>> Go to Current Issue

Res Philosophica

Volume 90
Kierkegaard on Rationality

Already a subscriber? - Login here
Not yet a subscriber? - Subscribe here

Displaying: 1-20 of 34 documents

winner of the 2013 res philosophica essay prize
1. Res Philosophica: Volume > 90 > Issue: 4
Eleanor Helms The Objectivity of Faith: Kierkegaard's Critique of Fideism
abstract | view |  rights & permissions | cited by
Perhaps Kierkegaard’s most notorious—though pseudonymous—claim is that truth is subjectivity. This claim is commonly elaborated to mean that faith is a “how” (an attitude or practice of believing) and not a “what” (a certain objective content). I show through a discussion of examples taken from throughout Kierkegaard’s writings that Kierkegaard accepts a basic insight of Kant’s philosophy: each experience implicitly includes an underlying unity—the object—that does not itself appear. Both Kant and Kierkegaard emphasize the importance of a “continuity of impressions,” which gives experience its unified structure beyond changing superficial appearances. I show that Kierkegaardian faith requires an object in just this Kantian sense: the object of faith (the Incarnation) does not directly appear but is implicitly present in all experience. For Kant, this type of object is not “beyond” experience but is posited by reason as the unity of experience as a whole. In this respect at least, Kierkegaard’s account of faith shows similarities not just with Kant’s practical philosophy (as suggested by C. Stephen Evans) but with his metaphysics as well.
runner up of the 2013 res philosophica essay prize
2. Res Philosophica: Volume > 90 > Issue: 4
Anna Strelis The Intimacy between Reason and Emotion: Kierkegaard's "Simultaneity of Factors"
abstract | view |  rights & permissions | cited by
This paper elucidates Kierkegaard’s notion of the “simultaneity of factors” in order to reveal the intimate connection between reason and emotion. I begin with the romantic vision of aesthetic education as embodied in Friedrich Schiller, which Kierkegaard himself inherited, though in a critical and nuanced manner. Next, I explore Kierkegaard’s pointed critique of the romantics, namely through his conviction that they had misrepresented the role of imagination to the detriment of harmony in the individual. Finally, I present Kierkegaard’s positive view of the simultaneity of factors, emphasizing his improvement on the romantics through the central category of “inwardness.” Throughout, I underline that Kierkegaard gave higher status neither to emotion nor reason, taking them as complimentary aspects of human existence and thereby inviting their reunion in the history of philosophy.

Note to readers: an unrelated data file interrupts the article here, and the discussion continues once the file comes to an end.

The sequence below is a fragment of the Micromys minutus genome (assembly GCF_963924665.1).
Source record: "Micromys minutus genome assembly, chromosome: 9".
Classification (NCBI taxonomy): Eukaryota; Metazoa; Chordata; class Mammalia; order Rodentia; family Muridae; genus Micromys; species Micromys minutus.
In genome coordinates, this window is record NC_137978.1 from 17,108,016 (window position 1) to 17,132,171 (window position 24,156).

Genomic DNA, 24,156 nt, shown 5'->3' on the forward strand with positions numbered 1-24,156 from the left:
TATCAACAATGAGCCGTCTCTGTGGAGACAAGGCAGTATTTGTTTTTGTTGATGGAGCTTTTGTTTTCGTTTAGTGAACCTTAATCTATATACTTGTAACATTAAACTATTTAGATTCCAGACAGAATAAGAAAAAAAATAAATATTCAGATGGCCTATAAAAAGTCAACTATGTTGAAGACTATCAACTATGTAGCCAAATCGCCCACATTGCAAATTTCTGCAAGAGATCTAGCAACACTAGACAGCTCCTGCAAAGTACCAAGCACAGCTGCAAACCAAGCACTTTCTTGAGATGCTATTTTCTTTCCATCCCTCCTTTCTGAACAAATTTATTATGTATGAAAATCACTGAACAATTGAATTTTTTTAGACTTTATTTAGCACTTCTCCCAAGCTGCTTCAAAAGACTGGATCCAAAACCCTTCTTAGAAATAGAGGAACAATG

3. Res Philosophica: Volume > 90 > Issue: 4
Rasmus Rosenberg Larsen Schelling and Kierkegaard in Perspective: Integrating Existence into Idealism
abstract | view |  rights & permissions | cited by
Søren Kierkegaard is often considered to be one of the most vocal critics of German idealism. The present paper analyzes the philosophical similarity between Friedrich Schelling’s early idealistic work and Kierkegaard’s existential writings, endeavoring to display Schelling’s epic 1809 publication Philosophical Investigations into the Essence of Human Freedom as a possible forerunner to Kierkegaard. This juxtaposition reveals concrete similarity that supports the thesis that Schelling’s work could have been of great inspirational value for Kierkegaard, especially Kierkegaard’s core concepts such as freedom, morality and God. However, Schelling’s early work is primarily appreciated as a philosophy of nature (metaphysics), and therefore fundamentally different from Kierkegaard’s theistic-psychological writings. The present paper tentatively opposes this distinction, concluding that if Schelling really is a forerunner to Kierkegaard, then we ought to appreciate Kierkegaard’s writings as conveying more than a theological message. The conclusion suggests that Kierkegaard’s writings should be interpreted in a broader philosophical context, closer to the metaphysical idealism he is often assumed to resist.
4. Res Philosophica: Volume > 90 > Issue: 4
Jennifer Ryan Lockhart Kierkegaard's Indirect Communication of Kant's Existential Moment
abstract | view |  rights & permissions | cited by